Asia Travel

JAPAN’S MUST-DO RUGBY WORLD CUP SIDE TRIPS

By: Rebecca Simpson

Japan is set to host the 2019 Rugby World Cup next year (20 September to 2 November). If you got lucky in the first round of ballot sales, it’s time to start planning! Game venues in southern Japan – like Kumamoto Stadium and Fukuoka Hakatanomori Stadium – are teeming with side trips. We’ve pulled together some of the region’s must-do sites for you.

Stunning Sengan-en Garden

If you’re flying into Kagoshima airport, your first stop has to be Sengan-en Gardens. This is a UNESCO World Heritage Site that boasts an active volcano, Sakurajima, as its backdrop. It’s beyond beautiful. If you’re a Japanese film or TV buff, you’ll likely recognise it. The sprawling, manicured garden offers endless photo opps, plus a museum to teach you all about what makes this area of Japan so unique.

Kagoshima is famous for Chiran Green Tea so don’t pass up the chance to taste a some of the local delights on Sengan-en Garden’s tea-and-sweet matching menu. We recommend the hand-stirred matcha.

senganen.jp/en/

Sengan-en Gardens is a UNESCO World Heritage Site

Breath-taking Takachiho Gorge

This one’s for the lovers. We instagrammed about this spot as a great place for the perfect proposal because it’s so romantic. If you’re planning on popping the question in between games, or know someone who needs some inspiration, this could be the perfect place.

Takachiho Gorge is nothing short of a picture-perfect experience. It’s the antithesis of a rugby match – take a gentle meander that ends with a lazy row to a waterfall in an old-style rowboat. The gentile, romantic experience is framed between Takachiho’s dramatic walls and an idyllic bridge.

takachiho-kanko.info/en/sightseeing/

Putting a ring on it? Takachiho Gorge is the perfect proposal place

Tasty Delights and Cellar Doors

Southern Japan is non-stop gourmet delights. If you’re on a driving holiday, this region offers a lot of ‘cellar door’-type gastronomic experiences. You can explore vinegar farms, wineries, shochu distilleries, and more.

Each one offers a tour of the facility so you can better understand the craftsmanship before dining with a menu inspired by the facility’s signature products. Two of our favourites were Kirishima Shochu distillery and the Kakuida Black vinegar village.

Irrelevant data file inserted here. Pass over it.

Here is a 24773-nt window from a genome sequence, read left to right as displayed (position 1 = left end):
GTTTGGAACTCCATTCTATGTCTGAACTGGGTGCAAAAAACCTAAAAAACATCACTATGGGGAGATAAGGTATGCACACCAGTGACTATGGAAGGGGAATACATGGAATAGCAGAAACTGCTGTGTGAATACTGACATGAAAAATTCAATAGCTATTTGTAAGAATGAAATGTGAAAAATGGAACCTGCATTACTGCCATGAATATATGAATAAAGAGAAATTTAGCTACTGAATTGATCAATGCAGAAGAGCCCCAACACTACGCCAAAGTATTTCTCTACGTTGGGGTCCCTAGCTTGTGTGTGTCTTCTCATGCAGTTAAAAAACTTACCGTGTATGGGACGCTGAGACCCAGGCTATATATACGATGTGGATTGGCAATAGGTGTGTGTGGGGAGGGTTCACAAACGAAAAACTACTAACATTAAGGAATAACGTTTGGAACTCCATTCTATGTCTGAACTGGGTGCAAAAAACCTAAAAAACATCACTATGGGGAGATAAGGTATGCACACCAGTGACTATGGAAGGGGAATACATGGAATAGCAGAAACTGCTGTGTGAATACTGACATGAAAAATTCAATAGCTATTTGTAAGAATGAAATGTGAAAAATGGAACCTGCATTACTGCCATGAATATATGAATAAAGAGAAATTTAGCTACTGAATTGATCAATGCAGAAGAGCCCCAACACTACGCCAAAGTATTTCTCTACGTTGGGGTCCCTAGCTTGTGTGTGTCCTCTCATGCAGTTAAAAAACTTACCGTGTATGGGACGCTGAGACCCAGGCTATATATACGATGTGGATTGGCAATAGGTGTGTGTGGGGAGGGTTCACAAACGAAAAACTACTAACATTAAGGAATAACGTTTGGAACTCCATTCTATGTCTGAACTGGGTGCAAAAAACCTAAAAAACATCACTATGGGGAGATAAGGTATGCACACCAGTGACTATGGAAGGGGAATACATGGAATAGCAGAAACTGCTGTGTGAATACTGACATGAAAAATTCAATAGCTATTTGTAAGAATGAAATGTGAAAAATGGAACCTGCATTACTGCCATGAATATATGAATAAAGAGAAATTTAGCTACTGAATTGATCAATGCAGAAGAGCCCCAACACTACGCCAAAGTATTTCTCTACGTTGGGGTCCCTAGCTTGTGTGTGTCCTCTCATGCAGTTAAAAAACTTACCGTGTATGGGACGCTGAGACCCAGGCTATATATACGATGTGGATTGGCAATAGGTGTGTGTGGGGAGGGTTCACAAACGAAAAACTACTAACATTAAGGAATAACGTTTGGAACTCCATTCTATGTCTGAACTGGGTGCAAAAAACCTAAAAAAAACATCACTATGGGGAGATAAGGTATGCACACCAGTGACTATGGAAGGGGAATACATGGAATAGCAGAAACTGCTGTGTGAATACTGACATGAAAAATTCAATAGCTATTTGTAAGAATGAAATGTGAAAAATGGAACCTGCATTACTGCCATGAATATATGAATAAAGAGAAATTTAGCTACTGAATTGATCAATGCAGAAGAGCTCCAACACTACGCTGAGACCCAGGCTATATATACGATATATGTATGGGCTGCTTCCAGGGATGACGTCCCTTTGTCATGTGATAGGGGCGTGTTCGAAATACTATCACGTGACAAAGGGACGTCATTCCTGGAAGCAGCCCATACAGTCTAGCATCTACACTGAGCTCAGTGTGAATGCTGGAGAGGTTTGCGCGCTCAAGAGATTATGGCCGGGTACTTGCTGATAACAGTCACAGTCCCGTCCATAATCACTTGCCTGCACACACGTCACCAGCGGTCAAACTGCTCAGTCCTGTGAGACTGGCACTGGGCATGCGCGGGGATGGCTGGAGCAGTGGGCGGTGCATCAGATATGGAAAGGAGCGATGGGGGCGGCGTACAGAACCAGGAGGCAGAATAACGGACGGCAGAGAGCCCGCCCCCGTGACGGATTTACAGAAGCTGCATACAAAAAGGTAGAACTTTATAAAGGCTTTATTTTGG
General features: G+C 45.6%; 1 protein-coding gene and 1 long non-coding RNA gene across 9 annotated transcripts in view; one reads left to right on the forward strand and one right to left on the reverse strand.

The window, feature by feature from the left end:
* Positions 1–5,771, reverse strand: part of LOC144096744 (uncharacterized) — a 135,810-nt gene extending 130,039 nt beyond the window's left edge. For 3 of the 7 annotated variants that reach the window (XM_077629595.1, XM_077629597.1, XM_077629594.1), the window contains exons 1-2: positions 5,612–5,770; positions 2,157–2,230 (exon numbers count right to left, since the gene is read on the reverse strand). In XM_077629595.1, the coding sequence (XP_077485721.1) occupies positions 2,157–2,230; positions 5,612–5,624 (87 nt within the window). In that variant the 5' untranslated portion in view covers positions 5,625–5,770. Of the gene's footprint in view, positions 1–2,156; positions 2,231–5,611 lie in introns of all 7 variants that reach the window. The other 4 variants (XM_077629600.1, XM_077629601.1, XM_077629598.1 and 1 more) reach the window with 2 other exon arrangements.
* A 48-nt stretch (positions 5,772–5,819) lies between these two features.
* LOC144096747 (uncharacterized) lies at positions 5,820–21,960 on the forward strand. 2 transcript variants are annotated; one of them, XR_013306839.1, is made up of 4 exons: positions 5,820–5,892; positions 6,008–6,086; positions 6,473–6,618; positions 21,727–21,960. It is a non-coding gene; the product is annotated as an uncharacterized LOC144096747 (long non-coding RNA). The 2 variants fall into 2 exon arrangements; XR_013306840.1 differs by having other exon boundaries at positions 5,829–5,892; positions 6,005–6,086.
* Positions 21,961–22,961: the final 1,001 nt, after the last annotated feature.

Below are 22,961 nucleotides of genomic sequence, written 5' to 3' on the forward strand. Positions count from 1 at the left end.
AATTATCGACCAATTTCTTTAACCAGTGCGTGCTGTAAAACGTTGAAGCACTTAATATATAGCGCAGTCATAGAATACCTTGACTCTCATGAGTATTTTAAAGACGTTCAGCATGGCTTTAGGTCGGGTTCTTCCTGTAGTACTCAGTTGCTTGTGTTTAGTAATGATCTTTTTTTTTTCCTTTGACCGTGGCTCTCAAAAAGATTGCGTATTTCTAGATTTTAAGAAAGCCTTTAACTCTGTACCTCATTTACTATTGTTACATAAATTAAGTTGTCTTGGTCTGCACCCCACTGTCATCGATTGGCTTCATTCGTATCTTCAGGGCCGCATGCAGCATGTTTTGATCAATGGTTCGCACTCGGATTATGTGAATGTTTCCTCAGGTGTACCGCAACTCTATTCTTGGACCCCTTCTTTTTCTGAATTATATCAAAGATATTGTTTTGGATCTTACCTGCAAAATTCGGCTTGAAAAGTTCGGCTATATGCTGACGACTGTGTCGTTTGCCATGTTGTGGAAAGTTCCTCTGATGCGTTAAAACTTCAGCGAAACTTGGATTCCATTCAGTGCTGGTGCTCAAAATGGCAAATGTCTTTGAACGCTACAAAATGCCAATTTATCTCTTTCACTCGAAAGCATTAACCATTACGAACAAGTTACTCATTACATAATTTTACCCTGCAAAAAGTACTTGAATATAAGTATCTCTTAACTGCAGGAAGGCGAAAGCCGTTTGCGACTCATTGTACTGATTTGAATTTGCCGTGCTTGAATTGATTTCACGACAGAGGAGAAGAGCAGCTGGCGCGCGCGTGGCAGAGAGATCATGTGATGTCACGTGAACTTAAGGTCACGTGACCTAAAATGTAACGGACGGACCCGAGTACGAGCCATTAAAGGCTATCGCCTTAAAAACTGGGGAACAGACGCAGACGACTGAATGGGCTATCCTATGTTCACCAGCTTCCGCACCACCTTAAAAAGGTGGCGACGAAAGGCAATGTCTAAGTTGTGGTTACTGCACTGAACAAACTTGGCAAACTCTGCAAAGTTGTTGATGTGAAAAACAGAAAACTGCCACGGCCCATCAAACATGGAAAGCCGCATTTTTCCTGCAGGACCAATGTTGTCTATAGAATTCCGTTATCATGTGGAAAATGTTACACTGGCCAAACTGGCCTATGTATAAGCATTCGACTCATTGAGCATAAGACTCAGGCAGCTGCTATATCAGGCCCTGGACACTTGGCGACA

If you’re looking for something a little more varied, try Kagomma Furusato Yataimura. This windy alleyway in Kagoshima is full of small restaurants, each offering a different spin on regional ingredients. Stop and explore tasty bites at each new outlet, or take a seat and work your way through the menu while you make friends with the chef. This place is a food photographer’s heaven.

kagoshima-kankou.com/for/dining/50928

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This smiling face will serve up mouthwatering bites in Kagomma Furusato Yataimura

Shrine-On

Southern Japan is an important place to visit shrines because the Kyushu area is the place where Shinto gods are said to have first descended to earth. In a case of great timing, one of the best times to visit shrines is around November 15 – perfect if you’re staying to explore after the Rugby World Cup finals. At this time of year, you’ll see many Japanese families in traditional dress with their young children. It’s a beautiful site and a real treat for those who are new to Japanese culture.

Different shrines have a different focus, but one must-visit shrine is the Udo Shine. Go in the morning to capture the sunlight streaming through the cave. At the Kirishina Shrine you’ll find an 800-year old tree still standing tall – a sight to behold. And Takachiho Shrine is also important, it’s well-positioned close to the Gorge.

Early morning rays at Udo Shrine are mesmerising

Kumamoto Castle

Kumamoto Castle was badly affected by the 2016 earthquake in southern Japan, so the Castle itself isn’t open. However, the surrounding gardens, shrine, and markets are great to explore and provide some brilliant photo opps.

Want to channel your inner warrior or unleash that latent royal heritage? Kumamoto Castle museum has the funnest costume experience and a bunch of great interactive displays that are sure to bring a smile to your face.

There’s also a plethora of amazing food to explore with both restaurants and street food on offer. Make sure you check out Sakuramichi restaurant, note the striking painting in the foyer.

kumamoto-guide.jp/kumamoto-castle/en/admission/

Kumamoto Castle, like all good castles, offers a fun dress up service

Bizarre Beauty

Take a break from the rugby to visit a drug store or a beauty retailer in Japan. You’ll find a treasure trove of beauty products you didn’t even know you needed. Racks and racks of face masks, and contraptions to help massage and reposition your face. It’s endless fun and you might just find something useful!

You’ll notice a lot of hyaluronic acid masks; these are helpful for skin that needs a hydration boost – perfect for travelling.

So graceful. She probably uses a hyaluronic acid mask

Dazzling Road Trips

Epic coastal drives; lush forrests to wind through; fabulous farmland, barren Mars-like volcanic panoramas – there’s a new landscape to drink in every single day in the south of Japan. Don’t be afraid to hire a car; road signs on main roads are also in English and tourist hot spots are well marked.

Hot tip: If you’re heading through Miziyaki to the Udo Shrine, make sure you look out for surfers along the drive.

Getting There and Tickets

Both Hong Kong Airlines and Hong Kong Express travel to Kagoshima from Hong Kong regularly. You can also reach the region via domestic flights or Japan’s impressive domestic rail network.

Learn more about the region here: welcomekyushu.com.

A new release of tickets will be available in January, but for all the Rugby World Cup details, check out the official site: rugbyworldcup.com 

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